The dynamics of the market post liberalization of the Indian economy in the 1990s have permeated both, the urban middle class and rural households, setting a trend of negotiation with the ‘exotic foreign’ through an introduction to newly available ingredients, cooking techniques and food items. The foray of the television in the interaction of food cultures (particularly through travel-based food shows) has transformed geographical ‘places’ into virtual ‘spaces’ bringing out questions of ‘reality’, ‘authenticity’ and ‘exoticness’ or ‘mundaneness’. One could propose that the rise of regional television networks in the past decade has created a space for more ‘authentic’ regional and sub-regional representation on television. This paper looks to understand the creation and consumption of travel-based food shows on regional and national television to explore the continuities and changes in cooking and consumption choices of urban and rural audiences. Through a discussion on region and nation, food and identity, and television, space and market economy, the paper makes a case for regional television as a possible resistance to the national.
The interaction of food cultures in the era of globalization is marked by an accelerated pace of information transfer and increased mobility of people and cuisines. The foray of the electronic medium of television in the interaction of food cultures, particularly through travel-based food shows, has transformed earlier ‘unknown’, ‘foreign’ places, lifestyles and cuisines into virtual spaces that are closer to us. The liberalization of the Indian economy in the 1990s has also widened the food market in India, a corollary of which has been the availability of packaged food and ‘foreign’ products. The dynamics of the market have permeated both, urban middle class as well as rural households, setting off a trend of negotiation with the ‘exotic foreign’ through an introduction to newly available ingredients, cooking techniques and food items.
The televisual medium holds the potential to transform geographical ‘places’ into virtual ‘spaces’, which paves the way for discussions on how travel-based food shows tackle questions of ‘reality’, ‘authenticity’ and the ‘exoticness’ or ‘mundaneness’ of these spaces. In this light, one could propose that the consistent rise of regional television networks in the past decade has created a space for more ‘authentic’ regional and sub-regional representation on television, possibly due to its ability to make more contextualized connections between cuisine, region and identity.
This paper looks to address some key questions related to the creation and consumption of travel-based food shows on regional and national television. It looks at the ‘visibilisation’ of consumption through a creation of ‘placeless foodscapes’, the role of constructed spaces in increased consumption and the scope for ‘authentic’ spatial representation by regional, national and international television. Through a discussion on the linkages between region and nation, food and identity, and television, space and market economy, the paper makes a case for regional television as a possible resistance to the national.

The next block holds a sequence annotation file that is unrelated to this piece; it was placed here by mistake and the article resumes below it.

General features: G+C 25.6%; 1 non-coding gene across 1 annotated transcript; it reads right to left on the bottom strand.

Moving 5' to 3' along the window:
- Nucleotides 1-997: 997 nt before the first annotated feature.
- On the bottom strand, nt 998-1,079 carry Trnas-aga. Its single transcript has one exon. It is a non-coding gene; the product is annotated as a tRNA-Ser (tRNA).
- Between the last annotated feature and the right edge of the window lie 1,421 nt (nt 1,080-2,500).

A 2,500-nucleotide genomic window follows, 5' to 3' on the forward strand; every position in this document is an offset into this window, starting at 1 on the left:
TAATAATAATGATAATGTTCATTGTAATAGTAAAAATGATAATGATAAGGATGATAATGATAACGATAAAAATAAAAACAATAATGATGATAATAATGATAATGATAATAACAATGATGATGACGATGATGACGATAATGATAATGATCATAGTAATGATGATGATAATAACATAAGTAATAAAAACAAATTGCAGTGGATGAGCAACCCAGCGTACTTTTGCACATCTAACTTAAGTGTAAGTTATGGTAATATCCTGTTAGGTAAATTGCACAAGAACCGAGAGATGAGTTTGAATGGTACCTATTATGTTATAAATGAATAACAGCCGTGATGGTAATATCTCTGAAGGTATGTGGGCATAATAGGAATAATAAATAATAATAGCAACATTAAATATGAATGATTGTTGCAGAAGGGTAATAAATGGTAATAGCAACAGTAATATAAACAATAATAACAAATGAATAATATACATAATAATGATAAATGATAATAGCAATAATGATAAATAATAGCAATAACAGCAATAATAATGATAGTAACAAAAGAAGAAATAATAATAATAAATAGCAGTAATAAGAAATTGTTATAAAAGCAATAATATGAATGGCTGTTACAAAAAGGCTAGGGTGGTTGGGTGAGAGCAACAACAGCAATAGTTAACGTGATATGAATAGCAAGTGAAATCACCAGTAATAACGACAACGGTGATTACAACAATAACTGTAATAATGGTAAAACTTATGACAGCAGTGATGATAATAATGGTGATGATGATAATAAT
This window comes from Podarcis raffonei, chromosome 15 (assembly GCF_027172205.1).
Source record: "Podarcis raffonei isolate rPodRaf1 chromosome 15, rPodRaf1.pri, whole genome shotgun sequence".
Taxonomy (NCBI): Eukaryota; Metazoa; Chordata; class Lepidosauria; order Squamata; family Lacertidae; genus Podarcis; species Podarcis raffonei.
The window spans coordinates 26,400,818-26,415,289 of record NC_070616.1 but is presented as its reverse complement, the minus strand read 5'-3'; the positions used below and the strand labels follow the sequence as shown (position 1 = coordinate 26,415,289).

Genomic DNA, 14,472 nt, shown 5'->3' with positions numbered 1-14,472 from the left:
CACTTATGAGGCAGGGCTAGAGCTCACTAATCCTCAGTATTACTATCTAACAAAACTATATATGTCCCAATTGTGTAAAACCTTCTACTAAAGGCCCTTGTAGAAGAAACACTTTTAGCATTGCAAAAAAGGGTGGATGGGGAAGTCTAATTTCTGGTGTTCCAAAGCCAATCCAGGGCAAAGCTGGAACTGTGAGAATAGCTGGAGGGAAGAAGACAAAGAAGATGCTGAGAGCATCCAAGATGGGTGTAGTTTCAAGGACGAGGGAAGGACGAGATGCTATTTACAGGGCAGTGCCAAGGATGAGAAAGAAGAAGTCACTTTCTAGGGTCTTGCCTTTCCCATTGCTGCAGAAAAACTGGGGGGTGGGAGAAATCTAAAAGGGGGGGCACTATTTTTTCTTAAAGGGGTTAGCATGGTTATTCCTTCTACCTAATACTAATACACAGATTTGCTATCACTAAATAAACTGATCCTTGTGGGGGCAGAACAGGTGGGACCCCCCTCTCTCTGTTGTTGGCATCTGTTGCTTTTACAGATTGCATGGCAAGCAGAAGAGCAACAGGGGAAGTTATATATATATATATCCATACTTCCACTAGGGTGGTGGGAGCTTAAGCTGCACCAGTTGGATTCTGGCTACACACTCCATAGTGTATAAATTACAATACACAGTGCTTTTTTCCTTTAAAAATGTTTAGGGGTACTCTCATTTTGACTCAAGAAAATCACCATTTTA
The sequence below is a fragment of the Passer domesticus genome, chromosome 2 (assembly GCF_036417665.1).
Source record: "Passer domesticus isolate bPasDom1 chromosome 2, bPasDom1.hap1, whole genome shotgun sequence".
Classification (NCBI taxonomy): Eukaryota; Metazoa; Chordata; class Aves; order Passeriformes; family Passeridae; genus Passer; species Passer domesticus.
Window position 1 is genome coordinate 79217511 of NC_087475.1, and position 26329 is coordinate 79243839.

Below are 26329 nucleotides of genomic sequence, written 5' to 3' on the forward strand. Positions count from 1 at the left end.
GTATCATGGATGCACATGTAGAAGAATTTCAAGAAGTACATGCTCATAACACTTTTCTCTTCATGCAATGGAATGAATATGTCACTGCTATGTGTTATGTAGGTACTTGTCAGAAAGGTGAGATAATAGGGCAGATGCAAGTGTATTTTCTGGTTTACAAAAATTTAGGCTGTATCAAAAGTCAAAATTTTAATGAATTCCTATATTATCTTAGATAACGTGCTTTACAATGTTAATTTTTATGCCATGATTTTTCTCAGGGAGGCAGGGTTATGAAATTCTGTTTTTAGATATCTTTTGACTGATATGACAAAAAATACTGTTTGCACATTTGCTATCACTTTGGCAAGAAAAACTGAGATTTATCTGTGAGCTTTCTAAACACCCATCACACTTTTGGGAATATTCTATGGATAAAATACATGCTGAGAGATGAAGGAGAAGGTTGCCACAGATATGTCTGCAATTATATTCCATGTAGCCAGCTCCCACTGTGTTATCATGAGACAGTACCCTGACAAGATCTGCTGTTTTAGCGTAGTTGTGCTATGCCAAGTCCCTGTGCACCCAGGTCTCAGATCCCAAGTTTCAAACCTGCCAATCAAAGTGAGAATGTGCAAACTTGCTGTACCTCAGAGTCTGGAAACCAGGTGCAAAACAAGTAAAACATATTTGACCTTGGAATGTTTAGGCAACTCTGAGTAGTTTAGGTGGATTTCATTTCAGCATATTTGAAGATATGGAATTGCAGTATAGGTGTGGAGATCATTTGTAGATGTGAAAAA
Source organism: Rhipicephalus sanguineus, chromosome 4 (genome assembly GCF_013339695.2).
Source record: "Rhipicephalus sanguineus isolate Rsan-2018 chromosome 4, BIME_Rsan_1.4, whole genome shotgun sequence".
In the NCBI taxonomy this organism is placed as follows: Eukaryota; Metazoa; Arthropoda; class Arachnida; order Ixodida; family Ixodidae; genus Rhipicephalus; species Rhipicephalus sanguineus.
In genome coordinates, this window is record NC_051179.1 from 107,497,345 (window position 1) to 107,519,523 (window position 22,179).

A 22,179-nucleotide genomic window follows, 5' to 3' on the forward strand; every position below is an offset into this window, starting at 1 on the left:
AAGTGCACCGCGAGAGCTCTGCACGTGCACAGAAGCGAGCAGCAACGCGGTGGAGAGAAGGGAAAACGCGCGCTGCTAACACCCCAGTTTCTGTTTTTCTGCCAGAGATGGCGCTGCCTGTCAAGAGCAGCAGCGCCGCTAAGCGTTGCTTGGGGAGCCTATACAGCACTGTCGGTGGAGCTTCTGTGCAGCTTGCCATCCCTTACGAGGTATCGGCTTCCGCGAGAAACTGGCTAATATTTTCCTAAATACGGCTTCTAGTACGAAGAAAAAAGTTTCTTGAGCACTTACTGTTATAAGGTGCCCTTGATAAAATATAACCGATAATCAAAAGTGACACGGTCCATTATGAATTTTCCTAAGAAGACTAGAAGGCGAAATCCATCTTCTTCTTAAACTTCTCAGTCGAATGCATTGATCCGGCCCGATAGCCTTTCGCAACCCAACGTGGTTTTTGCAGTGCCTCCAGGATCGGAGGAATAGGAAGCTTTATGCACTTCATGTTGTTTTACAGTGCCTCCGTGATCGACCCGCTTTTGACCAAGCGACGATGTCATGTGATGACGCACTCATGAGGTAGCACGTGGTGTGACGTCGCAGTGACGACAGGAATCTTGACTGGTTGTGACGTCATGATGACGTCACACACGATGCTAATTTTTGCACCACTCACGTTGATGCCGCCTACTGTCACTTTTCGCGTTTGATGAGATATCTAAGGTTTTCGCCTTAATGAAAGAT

The questions in this paper are addressed through data collection done in three parts. The first part was an analysis of food and travel shows on and off air on television channels. The textual analysis of the Maharashtra-based episodes of a television show Chakh le India  on the channel NDTV Good Times served to observe the particular notions of the ‘exotic and authentic’ presented therein. A simultaneous observation of trends of other shows such as Khana Khazana on Zee TV, Cook it up with Tarla Dalal on Sony TV , Gourmet Central and No Big Deal on NDTV Good Times, Kylie Kwong’s My China, the Nigella series and World Cafe Asia on TLC  also served to locate these notions.
The second part included ten semi-structured interviews conducted in June 2011 with middle-middle to upper middle class women between the ages of thirty and fifty living in Pune, the second largest city in Maharashtra. Respondents were married, had children and hailed from varied regional, caste, linguistic and religious backgrounds. They were asked about their television viewing habits, food habits and cooking practices and were also asked to draw upon their personal and television experience of food and travel, explain their idea of interesting food shows and their take on ‘authenticity’. Respondents have been presented as U1, U2… U9, U10 through the paper.
The third part of the data collection was conducted in November 2011 in two semi-urban cities in Maharashtra, namely Oros and Vengurla, and the capital city of Goa – Panaji. Semi-structured interviews were conducted with eight women between the ages of forty and eighty. Respondents were married, belonged to middle-middle and lower middle class households and hailed from Sindhudurg and Ratnagiri districts of Maharashtra. Most women were aware of some amount of cooking and travel shows on television, mainly through regional language based shows. The respondents were interviewed regarding their daily cooking, buying, eating and television watching habits, along with specific questions on representation of their own space on Chakh le India. They were asked to draw parallels between representation on national and regional television shows to touch upon questions of cuisine and identity, notions of ‘authenticity’ and the ‘exotic’. Respondents have been presented as R1, R2… R7, R8 through the paper. Both rural and urban interviewees were chosen by purposive sampling. All respondents were women and had at least some exposure to food and travel shows on television. Semi-structured interviews were conducted with the help of separate interview guides.